Home Food Dish Local Honey Caramels

Local Honey Caramels

These handmade treats leave a sweet impression


Treat your sweet tooth with this recipe for homemade caramels from Marty Hanks, owner of Just Bee Apiary, and friend April Errickson, a local avid home cook, ceramic artist and librarian.

“When experimenting with caramel recipes, I tried some with just sugar and corn syrup, but, over time, I decided I wanted to avoid corn syrup. As luck would have it, I became part of a Community Supported Apiaries (CSA) program run by my friend Marty Hanks of Just Bee Apiary and became the proud babysitter of one of his hives that lives in my yard,” says April. “I decided that using honey in place of the corn syrup would make the caramels more festive.”

Photo by Briana Brough

Local Honey Caramels

1 cup heavy cream
¼ cup unsalted butter
¼ tsp. sea salt (plus more for sprinkling at the end)
1 ½ cups granulated sugar 1⁄2 cup local honey
1 Tbsp. water
½ tsp. vanilla extract

  1. Line an 8-by-8-inch baking dish with parchment paper so that the bottom and sides of pan are covered. Use your fingers to spread a very light coating of vegetable oil or butter over the parchment or use a neutral tasting cooking spray.
  2. In a small pot, warm the cream, butter and salt over medium heat until the butter melts. Turn off heat.
  3. In a 4-quart saucepan, combine the sugar, honey and water. Stir gently to evenly moisten. Using a pastry brush or a wadded up paper towel dipped in water, wipe down the sides of the pan so there are no sugar crystals above the surface of the mixture. Attach an instant-read candy thermometer to the side of the pan so that the tip is immersed, but not touching the bottom of the pan. Don’t stir after this point.
  4. Place the pot with the sugar mixture over medium to medium- high heat. Let the sugar syrup come to a boil. Do not stir. You’ll see small bubbles first, and around 250 degrees, the sugar syrup will turn transparent and boil rapidly. When the mixture reaches between 290 degrees and 305 degrees, you will turn off the heat – the syrup will have darkened. Note: During cooking, if your instant-read thermometer isn’t quite submerged into the sugar, you may need to tilt the pan so the tip is fully submerged to get an accurate reading; wipe down the sides again so the mixture won’t crystalize.
  5. Slowly pour the warm cream and butter mixture into the sugar syrup while softly whisking the sugar syrup. The syrup will bubble up and grow. Stop whisking after all the cream and butter mixture has been added.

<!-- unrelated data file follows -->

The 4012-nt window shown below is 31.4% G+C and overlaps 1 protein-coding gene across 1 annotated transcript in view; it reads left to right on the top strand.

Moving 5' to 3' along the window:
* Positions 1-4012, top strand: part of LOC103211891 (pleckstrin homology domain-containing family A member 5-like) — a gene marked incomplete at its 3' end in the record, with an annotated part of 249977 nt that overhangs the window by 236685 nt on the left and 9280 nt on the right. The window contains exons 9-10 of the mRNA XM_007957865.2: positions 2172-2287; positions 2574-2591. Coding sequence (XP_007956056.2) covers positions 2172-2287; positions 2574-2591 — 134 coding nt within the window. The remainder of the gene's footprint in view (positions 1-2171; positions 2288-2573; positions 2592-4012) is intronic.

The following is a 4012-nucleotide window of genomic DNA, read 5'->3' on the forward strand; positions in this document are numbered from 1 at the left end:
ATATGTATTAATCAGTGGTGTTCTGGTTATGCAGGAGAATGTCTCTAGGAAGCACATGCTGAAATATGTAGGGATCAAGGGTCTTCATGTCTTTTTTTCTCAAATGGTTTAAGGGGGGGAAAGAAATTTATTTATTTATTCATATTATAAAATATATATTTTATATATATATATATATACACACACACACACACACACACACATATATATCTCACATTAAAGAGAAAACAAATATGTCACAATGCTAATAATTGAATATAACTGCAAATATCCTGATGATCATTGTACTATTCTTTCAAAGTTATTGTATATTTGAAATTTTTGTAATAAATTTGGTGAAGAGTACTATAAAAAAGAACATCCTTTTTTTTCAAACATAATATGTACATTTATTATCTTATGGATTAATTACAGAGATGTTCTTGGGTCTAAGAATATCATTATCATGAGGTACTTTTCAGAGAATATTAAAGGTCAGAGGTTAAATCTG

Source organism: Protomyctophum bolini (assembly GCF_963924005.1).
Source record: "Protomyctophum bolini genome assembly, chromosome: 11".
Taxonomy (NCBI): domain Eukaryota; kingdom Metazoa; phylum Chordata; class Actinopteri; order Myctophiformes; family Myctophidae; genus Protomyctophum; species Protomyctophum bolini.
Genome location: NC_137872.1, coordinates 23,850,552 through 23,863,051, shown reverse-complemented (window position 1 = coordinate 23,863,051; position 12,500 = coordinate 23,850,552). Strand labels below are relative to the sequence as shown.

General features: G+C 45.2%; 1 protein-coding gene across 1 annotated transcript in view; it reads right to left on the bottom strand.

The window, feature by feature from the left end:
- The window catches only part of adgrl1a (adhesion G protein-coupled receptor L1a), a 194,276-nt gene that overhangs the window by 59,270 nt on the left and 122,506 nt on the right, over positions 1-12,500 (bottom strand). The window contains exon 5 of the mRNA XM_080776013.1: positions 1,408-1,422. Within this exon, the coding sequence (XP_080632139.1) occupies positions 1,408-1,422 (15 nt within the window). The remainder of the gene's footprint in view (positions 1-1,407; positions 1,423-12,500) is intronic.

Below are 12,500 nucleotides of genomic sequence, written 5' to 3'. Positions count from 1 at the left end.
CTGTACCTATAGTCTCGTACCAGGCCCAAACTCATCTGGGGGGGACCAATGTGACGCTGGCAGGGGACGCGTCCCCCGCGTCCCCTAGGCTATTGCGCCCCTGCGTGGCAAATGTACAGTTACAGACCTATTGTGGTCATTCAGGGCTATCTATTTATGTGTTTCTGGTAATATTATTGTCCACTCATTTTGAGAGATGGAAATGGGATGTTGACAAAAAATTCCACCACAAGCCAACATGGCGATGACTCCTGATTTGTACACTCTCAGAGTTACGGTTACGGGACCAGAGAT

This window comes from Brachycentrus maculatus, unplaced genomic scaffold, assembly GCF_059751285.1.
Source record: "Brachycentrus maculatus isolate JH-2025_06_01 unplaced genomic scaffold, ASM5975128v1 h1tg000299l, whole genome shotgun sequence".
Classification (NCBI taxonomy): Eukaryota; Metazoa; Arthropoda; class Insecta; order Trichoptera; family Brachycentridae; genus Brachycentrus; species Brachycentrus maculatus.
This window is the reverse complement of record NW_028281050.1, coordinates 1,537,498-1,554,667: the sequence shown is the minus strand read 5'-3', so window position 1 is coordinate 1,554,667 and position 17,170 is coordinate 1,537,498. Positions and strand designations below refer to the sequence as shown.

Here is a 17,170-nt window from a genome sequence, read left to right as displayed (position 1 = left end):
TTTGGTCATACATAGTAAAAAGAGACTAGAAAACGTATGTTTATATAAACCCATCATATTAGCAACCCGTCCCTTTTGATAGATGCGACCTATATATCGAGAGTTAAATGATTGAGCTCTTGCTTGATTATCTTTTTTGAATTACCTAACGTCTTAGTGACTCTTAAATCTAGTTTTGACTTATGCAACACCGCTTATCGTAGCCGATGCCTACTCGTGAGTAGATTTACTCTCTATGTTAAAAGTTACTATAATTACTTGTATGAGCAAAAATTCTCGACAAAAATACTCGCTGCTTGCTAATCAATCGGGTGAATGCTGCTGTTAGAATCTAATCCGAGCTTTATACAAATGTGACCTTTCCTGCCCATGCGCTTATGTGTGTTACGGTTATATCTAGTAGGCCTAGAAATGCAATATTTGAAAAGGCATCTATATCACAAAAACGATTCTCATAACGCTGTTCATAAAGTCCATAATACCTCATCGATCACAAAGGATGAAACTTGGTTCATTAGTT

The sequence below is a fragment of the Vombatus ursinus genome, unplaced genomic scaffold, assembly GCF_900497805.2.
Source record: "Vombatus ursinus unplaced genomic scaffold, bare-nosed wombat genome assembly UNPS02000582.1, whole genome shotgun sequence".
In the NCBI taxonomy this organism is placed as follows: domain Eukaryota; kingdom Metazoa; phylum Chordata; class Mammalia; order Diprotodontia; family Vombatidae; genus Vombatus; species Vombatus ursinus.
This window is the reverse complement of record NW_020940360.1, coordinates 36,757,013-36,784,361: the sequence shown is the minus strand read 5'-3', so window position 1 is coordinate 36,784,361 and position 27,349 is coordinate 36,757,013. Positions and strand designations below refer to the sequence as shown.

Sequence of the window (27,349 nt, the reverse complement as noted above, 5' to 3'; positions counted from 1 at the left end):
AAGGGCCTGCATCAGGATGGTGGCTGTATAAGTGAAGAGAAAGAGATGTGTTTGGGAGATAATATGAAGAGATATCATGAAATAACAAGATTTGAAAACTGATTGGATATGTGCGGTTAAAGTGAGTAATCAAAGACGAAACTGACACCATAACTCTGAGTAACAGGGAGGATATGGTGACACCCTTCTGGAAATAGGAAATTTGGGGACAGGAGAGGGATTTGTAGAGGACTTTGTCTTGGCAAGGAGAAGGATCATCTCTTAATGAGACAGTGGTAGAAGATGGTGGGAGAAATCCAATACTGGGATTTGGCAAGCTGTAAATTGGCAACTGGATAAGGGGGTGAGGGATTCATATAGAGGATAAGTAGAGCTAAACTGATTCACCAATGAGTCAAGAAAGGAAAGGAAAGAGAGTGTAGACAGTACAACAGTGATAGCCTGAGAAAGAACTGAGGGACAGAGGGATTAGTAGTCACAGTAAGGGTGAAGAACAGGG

6. Return the pan to medium to medium-high heat. Let the caramel come to a boil. Do not stir. The caramel will darken to a luscious amber color. Remove from heat when the caramel reaches 245 degrees to 250 degrees.
  7. Quickly whisk the vanilla into the caramel. Immediately pour the caramel into the baking dish.
  8. Do not scrape the pan (the caramel is hottest at the bottom and can cause grainy black bits that taste bad). Do not lick a spoon or use your finger to taste. It’s hot! Run a butter knife through the mixture a few times (without cutting the parchment) to work out some of the air bubbles.
  9. Leave the caramels to set for at least 2 hours, but preferably a full 8 hours. After the caramel has cooled to room temperature, cover with plastic wrap and set aside.When the caramel has cooled, sprinkle coarse grains of sea salt.
  10. When the caramel has set, remove from the baking dish by the parchment paper and onto an extremely clean cutting board. Remove parchment. Cut the caramels into strips or squares with a sharp knife coated with some oil or cooking spray to keep them from sticking.
  11. Use store-bought wrappers or cut squares of wax paper about an inch longer than your caramels. Wrap each caramel in paper and twist the ends. If you can make them last, caramels will keep at room temperature for a couple weeks. If you choose to refrigerate them, just let them sit out for a few minutes before eating. Note: You can also roll the caramels in chocolate and sprinkle with sea salt.